Symptoms of a Torn ACL
By Andrew Heideman, PT, ATC
What are the Symptoms of a Torn ACL?
A Torn ACL, also known as an ACL Sprain, ACL Injury, or an ACL Tear occurs when the Anterior Cruciate Ligament of the Knee is injured. Typical causes of injury include hyperextension of the knee, a sudden turn or cut made with the knee, landing from a jump awkwardly, a sudden stop, or getting hit on the side of the knee while the foot is planted.
Common signs and symptoms of a torn ACL include increased swelling in the knee a few minutes after the injury occurs, difficulty walking or standing due to instability in the knee, an audible “pop”, and the onset of intense or mild pain in the knee upon injury. In more serious cases, other structures may be damaged which can result in loss of feeling or numbness down the leg and into the foot.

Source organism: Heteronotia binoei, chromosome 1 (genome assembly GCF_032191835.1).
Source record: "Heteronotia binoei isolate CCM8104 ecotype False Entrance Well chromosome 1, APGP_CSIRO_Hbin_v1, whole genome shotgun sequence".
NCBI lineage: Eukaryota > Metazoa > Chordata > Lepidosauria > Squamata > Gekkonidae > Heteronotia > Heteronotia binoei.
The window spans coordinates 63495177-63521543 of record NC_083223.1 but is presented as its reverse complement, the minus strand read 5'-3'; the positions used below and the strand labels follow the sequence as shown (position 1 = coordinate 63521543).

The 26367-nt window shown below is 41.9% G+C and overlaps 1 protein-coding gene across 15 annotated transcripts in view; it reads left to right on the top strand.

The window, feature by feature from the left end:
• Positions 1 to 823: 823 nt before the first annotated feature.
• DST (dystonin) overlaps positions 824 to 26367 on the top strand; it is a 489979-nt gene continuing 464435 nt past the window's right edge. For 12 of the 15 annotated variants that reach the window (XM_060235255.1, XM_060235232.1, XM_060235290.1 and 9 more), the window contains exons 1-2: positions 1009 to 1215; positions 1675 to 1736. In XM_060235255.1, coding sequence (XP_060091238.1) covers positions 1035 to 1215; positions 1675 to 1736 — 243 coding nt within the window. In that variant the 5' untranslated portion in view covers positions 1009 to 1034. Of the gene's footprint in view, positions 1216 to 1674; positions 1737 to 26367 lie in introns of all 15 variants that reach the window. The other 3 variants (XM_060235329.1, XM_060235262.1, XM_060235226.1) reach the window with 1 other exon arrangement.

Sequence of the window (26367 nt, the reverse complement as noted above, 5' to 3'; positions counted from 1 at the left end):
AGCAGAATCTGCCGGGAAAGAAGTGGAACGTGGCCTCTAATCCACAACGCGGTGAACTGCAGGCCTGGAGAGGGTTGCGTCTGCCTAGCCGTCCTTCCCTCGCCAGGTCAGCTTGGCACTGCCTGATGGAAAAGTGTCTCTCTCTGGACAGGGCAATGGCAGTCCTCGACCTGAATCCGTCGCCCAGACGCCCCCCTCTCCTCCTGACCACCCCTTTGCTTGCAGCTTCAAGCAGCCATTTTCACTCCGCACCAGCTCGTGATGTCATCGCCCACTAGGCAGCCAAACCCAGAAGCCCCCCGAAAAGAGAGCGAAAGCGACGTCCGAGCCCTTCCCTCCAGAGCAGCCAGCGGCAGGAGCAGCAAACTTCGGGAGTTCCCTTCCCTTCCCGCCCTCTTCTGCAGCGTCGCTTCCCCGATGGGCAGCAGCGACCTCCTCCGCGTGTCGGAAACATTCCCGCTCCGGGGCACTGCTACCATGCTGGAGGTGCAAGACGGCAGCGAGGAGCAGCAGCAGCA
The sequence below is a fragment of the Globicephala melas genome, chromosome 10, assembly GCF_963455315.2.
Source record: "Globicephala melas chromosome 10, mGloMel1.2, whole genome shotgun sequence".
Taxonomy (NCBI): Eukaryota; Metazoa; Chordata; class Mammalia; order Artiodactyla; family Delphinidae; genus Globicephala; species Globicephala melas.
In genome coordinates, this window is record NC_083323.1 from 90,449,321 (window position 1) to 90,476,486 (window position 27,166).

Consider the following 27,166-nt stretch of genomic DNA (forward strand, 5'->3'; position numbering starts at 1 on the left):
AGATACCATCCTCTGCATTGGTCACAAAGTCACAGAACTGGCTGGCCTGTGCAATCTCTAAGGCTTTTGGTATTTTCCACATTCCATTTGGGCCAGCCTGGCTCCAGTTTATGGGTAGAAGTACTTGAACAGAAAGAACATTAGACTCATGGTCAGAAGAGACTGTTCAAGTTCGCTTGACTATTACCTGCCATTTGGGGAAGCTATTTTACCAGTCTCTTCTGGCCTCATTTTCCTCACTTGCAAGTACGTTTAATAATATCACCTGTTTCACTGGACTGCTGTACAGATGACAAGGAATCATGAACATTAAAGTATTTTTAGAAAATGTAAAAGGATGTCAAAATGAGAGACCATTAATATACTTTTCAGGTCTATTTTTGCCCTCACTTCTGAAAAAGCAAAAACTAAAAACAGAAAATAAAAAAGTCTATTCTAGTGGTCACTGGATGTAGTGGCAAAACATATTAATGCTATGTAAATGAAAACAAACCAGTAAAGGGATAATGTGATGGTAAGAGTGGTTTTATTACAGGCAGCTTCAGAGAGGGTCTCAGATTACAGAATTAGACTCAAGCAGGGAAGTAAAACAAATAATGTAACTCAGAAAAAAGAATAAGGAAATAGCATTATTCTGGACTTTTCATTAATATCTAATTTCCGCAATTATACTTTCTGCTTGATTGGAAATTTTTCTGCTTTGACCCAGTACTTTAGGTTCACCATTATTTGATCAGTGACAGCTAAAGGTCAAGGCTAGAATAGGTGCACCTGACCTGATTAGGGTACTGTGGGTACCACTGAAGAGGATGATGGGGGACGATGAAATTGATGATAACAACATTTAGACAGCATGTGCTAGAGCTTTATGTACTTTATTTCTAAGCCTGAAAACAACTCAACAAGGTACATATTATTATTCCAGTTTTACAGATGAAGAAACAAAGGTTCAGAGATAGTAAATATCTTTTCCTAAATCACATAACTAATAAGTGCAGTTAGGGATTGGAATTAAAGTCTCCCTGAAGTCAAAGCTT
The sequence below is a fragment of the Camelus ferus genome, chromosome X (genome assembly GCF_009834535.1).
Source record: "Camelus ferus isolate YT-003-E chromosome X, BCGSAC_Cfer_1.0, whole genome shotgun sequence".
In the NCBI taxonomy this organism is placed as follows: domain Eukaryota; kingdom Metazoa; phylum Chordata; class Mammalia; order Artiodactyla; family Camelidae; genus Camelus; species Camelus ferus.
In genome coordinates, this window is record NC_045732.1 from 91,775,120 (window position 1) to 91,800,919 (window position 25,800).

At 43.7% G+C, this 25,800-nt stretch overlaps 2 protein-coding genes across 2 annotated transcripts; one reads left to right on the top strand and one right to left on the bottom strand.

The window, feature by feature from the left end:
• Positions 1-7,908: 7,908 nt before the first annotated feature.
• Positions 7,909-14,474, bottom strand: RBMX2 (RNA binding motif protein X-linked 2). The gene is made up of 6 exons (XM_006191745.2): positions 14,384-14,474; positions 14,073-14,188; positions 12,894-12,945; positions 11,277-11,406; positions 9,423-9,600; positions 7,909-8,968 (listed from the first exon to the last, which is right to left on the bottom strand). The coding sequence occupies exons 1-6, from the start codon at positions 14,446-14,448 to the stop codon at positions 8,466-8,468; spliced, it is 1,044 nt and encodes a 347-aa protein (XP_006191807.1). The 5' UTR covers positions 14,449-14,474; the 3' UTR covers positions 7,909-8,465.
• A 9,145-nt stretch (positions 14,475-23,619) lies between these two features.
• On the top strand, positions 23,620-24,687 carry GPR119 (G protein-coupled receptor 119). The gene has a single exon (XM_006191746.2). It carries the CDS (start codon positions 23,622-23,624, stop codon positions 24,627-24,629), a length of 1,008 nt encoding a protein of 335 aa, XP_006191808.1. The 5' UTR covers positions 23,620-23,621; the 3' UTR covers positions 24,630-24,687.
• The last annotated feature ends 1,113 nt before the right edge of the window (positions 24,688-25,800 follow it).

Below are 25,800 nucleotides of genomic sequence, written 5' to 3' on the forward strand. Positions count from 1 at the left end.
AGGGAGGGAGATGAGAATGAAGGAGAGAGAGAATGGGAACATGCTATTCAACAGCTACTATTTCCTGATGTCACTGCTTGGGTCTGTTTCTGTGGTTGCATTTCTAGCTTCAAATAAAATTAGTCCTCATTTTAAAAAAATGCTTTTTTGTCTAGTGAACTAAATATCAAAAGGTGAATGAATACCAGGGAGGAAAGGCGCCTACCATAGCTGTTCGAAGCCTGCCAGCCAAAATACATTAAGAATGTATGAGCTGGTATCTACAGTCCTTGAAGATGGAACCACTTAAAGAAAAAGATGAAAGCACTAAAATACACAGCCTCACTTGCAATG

If you would like to watch a video about this injury, go to: Torn ACL
The anatomy of the knee is complex. There are several knee ligaments which provide stability to the knee joint. There is the ACL, PCL, MCL, and LCL. The knee also has the medial and lateral meniscus to serve to absorb the stress of weight bearing in the knee. When any of these structures are injured, the knee loses the ability to function properly. If you want to learn more about the anatomy of the knee, go to this video of the knee.
Please call us at JOI-2000 if you suspect you may have torn your ACL as earlier intervention typically improves outcomes.